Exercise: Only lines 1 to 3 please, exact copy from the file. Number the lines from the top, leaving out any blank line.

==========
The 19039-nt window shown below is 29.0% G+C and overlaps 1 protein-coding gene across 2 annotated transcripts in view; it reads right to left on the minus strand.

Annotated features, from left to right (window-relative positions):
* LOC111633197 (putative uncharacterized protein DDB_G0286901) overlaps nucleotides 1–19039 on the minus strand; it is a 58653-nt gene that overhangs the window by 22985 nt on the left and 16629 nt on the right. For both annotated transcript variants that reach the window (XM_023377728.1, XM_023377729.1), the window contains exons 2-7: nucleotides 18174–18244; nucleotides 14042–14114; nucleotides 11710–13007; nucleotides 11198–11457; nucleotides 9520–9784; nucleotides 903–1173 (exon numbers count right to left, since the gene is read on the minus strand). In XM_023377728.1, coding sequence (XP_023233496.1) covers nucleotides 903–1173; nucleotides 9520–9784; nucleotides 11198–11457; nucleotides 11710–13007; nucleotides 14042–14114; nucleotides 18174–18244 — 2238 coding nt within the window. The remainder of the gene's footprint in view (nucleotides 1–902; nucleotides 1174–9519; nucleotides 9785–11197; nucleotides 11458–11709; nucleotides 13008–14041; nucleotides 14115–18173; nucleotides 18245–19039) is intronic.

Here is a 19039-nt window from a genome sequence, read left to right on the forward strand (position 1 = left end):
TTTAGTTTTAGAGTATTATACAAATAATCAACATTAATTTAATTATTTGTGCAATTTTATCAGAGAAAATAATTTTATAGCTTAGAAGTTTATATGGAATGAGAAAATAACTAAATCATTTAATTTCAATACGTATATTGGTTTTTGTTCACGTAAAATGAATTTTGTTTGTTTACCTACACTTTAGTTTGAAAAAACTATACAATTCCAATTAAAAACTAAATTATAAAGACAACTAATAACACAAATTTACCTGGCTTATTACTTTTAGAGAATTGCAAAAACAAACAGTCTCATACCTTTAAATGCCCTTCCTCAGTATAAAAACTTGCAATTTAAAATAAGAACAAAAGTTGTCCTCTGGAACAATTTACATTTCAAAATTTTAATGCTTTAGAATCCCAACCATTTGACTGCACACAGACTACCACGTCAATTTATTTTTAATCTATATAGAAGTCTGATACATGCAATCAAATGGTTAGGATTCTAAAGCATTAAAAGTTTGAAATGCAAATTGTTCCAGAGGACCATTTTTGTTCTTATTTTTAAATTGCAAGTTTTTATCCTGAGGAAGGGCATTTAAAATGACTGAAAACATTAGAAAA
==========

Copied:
The 19039-nt window shown below is 29.0% G+C and overlaps 1 protein-coding gene across 2 annotated transcripts in view; it reads right to left on the minus strand.

Annotated features, from left to right (window-relative positions):
* LOC111633197 (putative uncharacterized protein DDB_G0286901) overlaps nucleotides 1–19039 on the minus strand; it is a 58653-nt gene that overhangs the window by 22985 nt on the left and 16629 nt on the right. For both annotated transcript variants that reach the window (XM_023377728.1, XM_023377729.1), the window contains exons 2-7: nucleotides 18174–18244; nucleotides 14042–14114; nucleotides 11710–13007; nucleotides 11198–11457; nucleotides 9520–9784; nucleotides 903–1173 (exon numbers count right to left, since the gene is read on the minus strand). In XM_023377728.1, coding sequence (XP_023233496.1) covers nucleotides 903–1173; nucleotides 9520–9784; nucleotides 11198–11457; nucleotides 11710–13007; nucleotides 14042–14114; nucleotides 18174–18244 — 2238 coding nt within the window. The remainder of the gene's footprint in view (nucleotides 1–902; nucleotides 1174–9519; nucleotides 9785–11197; nucleotides 11458–11709; nucleotides 13008–14041; nucleotides 14115–18173; nucleotides 18245–19039) is intronic.